Gratitude for/on Earth Day

Earth Day snuck up on me this year.

Though I wasn’t thinking about this annual event, I was in the midst of writing blog posts about why I’m vegan, how hiking supports my commitment to justice, and why there’s cause to be alarmed with the world right now. All of these posts communicate the importance of environmental justice and connections between how we treat the earth and how we treat each other. In other words, environmental justice is also about racial justice, indigenous rights, the poor people’s campaign, and related movements for justice.

So, I’d like to honor Earth Day, its efforts to make visible a larger grassroots environmental movement, its too-often unacknowledged roots in indigenous epistemology, and its call for a different relationship with “the earth”—with land, water, animals, and more.

Truly, there’s so much work to do, and I appreciate the people who marched for science today. Today I needed to take a break, to spend time recharging outdoors, and to experience the healing power of nature (or ecotherapy).

As a way to honor this day—Earth Day—I’ll share a few statements of gratitude:

For national and state parks that need public support, funding, and protection to guard against escalating attacks (like Kohler-Andrae in Wisconsin), I am grateful.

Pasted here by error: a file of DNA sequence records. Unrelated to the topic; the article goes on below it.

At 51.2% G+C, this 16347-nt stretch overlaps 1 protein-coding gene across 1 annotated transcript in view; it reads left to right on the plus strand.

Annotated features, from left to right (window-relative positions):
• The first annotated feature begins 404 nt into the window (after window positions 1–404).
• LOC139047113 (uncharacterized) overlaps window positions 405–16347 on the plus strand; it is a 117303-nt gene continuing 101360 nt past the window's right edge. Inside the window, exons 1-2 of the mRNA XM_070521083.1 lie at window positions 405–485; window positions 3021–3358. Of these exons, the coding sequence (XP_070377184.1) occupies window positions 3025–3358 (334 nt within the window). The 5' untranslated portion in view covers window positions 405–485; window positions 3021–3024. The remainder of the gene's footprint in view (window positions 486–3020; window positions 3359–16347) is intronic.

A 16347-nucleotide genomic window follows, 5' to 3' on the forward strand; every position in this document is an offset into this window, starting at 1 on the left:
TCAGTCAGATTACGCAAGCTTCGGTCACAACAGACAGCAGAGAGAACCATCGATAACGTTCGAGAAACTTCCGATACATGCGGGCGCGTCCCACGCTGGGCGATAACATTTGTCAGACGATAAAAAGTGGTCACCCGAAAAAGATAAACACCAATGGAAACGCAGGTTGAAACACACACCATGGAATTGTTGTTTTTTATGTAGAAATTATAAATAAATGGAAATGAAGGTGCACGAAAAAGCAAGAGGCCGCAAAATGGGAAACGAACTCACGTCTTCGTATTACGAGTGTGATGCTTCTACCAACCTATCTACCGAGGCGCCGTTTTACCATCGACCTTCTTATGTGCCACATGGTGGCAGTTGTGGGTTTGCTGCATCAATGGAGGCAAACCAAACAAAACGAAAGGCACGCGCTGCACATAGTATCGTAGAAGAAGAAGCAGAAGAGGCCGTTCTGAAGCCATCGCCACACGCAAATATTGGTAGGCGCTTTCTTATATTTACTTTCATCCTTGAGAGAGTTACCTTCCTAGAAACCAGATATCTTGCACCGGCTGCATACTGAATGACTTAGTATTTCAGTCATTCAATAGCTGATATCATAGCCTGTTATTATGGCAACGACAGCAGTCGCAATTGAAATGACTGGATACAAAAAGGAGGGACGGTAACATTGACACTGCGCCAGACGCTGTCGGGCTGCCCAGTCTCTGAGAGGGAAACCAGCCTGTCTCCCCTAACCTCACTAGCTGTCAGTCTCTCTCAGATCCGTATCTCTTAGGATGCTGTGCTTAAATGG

View of boardwalk trail, sandy dune, and Lake Michigan.

For the love of being vegan and for more readily-available vegan options (like this avocado reuben sandwich from Urban Beets in Milwaukee), I am grateful.

Photo of Beth with lunch food from Urban Beets (open-faced avocado reuben sandwiches).

For the privilege to experience healing through play, I am grateful.

Photo of Beth along the lakeshore, dipping hands into sand.

For seeing two muskrats, who give me courage to swim in emotionally murky waters (to dive deeper into introspective self-work), I am grateful.

View of the marshes at Kohler-Andrae State Park.

For befriending a cat who reminded me of my childhood companion Fuzzy Fat (and being guided by this cat to remember formative emotional experiences), I am grateful.

My partner and a friendly cat interacting at the end of a long day of hiking.

For the ability to write, reflect, and share this gratitude, I am grateful.

I’d love to hear how YOU are honoring the earth, your earthly self, and Earth Day. Stories to share? Calls to action? Photos from marches? Hope from the light of spring?


This post is written by Beth Godbee for Heart-Head-Hands.com. For more posts like this one, you might try “Vegan for Environmental Justice.” Please also consider following the blog via email. Thanks!

Wrestling with Whether to Wear Pantyhose

I’m attending a friend’s wedding this weekend, and I wish I could say that I’m experiencing the joy, gratitude, and love associated with celebration. Instead, I’ve been experiencing worry, shame, anger, and grief—so many unresolved emotions and resurfacing memories associated with the trauma of sexism.

I’m wrestling with a very real and raw question: Do I wear pantyhose to my friend’s wedding?